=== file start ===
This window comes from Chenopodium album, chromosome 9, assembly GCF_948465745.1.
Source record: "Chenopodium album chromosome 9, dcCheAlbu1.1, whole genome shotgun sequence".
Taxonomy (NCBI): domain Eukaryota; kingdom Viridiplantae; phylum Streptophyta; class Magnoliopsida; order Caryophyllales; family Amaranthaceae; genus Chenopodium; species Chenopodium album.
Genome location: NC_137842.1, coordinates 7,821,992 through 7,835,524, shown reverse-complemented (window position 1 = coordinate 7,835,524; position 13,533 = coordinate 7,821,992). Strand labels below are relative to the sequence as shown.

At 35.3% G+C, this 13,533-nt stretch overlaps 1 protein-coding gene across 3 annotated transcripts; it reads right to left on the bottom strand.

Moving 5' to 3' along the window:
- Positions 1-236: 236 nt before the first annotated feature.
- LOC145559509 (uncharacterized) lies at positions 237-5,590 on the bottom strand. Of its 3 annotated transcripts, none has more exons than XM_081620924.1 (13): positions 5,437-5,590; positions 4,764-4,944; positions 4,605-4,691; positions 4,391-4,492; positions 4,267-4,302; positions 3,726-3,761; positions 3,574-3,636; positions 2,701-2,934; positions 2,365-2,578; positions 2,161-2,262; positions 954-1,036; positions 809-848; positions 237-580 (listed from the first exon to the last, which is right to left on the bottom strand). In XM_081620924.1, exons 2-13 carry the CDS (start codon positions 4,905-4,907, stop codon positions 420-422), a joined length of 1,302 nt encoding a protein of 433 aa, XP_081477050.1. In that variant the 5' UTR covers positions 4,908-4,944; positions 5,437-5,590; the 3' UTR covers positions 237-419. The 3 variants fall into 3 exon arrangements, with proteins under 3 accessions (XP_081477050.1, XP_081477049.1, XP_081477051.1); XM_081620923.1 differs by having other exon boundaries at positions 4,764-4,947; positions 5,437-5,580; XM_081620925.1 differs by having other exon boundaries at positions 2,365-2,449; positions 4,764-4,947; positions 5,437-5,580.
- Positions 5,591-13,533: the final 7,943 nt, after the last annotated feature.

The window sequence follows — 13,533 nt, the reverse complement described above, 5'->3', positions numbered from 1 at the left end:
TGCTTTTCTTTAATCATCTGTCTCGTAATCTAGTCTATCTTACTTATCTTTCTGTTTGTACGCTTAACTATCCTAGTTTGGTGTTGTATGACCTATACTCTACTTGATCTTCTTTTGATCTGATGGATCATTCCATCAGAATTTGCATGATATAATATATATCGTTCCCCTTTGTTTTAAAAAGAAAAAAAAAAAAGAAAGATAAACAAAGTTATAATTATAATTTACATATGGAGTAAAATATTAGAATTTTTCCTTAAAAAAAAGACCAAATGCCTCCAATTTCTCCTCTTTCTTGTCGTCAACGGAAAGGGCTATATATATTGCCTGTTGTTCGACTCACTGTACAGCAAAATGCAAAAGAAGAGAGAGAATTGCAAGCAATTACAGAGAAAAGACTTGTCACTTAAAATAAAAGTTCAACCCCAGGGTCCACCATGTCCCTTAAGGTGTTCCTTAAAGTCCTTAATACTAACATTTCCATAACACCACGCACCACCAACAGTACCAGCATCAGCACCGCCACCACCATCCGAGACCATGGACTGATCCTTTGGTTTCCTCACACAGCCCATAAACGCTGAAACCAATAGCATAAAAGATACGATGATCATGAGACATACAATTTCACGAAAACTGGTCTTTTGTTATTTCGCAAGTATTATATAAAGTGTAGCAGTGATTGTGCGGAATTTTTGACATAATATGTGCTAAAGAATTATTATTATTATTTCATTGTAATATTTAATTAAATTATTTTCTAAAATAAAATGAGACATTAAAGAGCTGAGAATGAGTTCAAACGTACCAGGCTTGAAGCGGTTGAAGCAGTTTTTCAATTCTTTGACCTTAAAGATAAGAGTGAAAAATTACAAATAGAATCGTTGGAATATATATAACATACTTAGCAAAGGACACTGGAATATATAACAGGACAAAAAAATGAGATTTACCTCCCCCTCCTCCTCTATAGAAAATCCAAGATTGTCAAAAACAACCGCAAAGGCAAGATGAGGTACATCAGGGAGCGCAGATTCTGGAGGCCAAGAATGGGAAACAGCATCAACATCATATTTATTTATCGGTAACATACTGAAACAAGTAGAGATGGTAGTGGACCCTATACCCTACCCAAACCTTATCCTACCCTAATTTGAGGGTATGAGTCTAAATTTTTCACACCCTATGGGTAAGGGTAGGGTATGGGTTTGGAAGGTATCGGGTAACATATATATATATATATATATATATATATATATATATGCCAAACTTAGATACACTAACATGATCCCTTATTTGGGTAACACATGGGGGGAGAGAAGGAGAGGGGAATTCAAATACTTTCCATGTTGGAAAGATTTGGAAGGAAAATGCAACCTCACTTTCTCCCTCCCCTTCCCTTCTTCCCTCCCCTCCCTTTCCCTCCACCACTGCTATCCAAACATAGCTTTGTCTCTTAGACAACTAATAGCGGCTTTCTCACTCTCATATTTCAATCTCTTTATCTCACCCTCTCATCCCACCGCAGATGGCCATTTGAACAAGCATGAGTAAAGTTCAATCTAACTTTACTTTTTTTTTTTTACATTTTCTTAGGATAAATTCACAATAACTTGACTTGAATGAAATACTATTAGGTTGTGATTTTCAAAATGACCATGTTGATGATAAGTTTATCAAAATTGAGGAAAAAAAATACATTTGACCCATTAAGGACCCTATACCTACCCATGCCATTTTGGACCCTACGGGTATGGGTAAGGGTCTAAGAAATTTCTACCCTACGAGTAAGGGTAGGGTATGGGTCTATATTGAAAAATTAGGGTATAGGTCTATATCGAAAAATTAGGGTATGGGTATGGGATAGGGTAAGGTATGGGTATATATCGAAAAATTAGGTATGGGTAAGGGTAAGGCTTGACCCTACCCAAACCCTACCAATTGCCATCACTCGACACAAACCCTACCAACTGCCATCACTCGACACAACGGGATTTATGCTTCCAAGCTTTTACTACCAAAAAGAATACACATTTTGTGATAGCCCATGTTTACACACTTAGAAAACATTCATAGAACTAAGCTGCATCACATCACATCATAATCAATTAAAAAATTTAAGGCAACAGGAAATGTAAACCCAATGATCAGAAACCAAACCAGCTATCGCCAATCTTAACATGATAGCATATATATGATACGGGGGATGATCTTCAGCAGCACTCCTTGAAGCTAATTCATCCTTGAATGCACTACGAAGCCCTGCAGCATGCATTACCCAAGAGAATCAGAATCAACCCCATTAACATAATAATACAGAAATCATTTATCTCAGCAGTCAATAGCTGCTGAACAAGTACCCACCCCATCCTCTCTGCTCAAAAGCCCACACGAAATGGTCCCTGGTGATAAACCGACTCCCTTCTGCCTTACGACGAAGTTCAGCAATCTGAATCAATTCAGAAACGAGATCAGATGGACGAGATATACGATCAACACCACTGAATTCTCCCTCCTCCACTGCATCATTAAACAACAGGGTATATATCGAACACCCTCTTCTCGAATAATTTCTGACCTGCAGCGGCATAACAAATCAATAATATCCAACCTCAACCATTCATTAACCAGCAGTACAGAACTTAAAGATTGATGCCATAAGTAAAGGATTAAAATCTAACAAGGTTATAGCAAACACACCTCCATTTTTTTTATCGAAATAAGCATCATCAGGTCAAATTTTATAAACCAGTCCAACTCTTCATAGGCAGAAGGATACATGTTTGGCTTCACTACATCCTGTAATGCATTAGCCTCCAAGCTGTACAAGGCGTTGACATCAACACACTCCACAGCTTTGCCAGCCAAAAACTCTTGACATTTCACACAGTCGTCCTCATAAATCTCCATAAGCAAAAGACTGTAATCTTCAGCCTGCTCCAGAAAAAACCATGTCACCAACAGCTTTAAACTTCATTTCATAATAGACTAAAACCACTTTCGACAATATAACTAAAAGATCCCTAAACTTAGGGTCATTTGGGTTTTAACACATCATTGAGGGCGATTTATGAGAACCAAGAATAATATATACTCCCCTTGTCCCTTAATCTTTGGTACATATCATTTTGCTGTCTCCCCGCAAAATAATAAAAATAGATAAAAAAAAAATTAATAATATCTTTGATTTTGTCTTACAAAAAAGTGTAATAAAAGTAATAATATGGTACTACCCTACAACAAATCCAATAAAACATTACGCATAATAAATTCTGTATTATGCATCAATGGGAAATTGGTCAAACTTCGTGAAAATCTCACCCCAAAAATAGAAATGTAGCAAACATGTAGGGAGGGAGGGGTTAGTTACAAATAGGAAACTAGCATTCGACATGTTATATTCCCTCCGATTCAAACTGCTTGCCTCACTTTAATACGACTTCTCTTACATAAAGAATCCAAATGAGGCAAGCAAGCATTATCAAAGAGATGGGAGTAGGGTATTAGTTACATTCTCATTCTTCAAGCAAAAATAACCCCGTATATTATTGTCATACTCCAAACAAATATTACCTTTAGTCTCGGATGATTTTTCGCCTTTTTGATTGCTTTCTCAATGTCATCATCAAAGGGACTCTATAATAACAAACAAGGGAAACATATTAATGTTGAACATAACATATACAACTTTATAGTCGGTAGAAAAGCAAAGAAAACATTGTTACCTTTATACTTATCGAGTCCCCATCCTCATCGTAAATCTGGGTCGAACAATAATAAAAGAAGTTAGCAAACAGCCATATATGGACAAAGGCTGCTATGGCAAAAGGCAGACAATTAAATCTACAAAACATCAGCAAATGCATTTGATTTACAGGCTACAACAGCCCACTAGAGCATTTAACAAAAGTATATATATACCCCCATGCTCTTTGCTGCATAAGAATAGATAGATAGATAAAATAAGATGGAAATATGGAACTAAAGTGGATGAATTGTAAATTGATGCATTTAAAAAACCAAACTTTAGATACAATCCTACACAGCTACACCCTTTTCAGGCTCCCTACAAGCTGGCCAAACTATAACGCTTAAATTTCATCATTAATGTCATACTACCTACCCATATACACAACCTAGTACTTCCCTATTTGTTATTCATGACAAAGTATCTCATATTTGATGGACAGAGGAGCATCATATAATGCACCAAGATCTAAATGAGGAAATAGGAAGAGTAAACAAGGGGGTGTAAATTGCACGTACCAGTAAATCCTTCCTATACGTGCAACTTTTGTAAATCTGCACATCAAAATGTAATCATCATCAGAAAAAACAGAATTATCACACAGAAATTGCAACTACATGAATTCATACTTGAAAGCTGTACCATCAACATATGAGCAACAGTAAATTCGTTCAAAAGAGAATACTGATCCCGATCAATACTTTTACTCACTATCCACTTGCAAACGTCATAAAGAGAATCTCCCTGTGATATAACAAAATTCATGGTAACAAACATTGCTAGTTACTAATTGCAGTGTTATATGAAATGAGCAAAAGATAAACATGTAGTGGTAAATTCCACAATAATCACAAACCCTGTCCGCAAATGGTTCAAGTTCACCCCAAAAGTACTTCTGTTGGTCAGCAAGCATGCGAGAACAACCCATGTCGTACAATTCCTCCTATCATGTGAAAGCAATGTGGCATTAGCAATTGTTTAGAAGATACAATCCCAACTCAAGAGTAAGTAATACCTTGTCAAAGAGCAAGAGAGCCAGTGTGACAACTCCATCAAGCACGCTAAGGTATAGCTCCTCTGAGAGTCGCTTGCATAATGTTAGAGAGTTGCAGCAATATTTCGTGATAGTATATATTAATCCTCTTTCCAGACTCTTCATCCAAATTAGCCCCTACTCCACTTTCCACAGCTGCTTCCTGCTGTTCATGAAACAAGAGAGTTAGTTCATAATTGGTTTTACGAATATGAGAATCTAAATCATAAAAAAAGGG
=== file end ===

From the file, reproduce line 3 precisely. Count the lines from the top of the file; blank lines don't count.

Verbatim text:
Taxonomy (NCBI): domain Eukaryota; kingdom Viridiplantae; phylum Streptophyta; class Magnoliopsida; order Caryophyllales; family Amaranthaceae; genus Chenopodium; species Chenopodium album.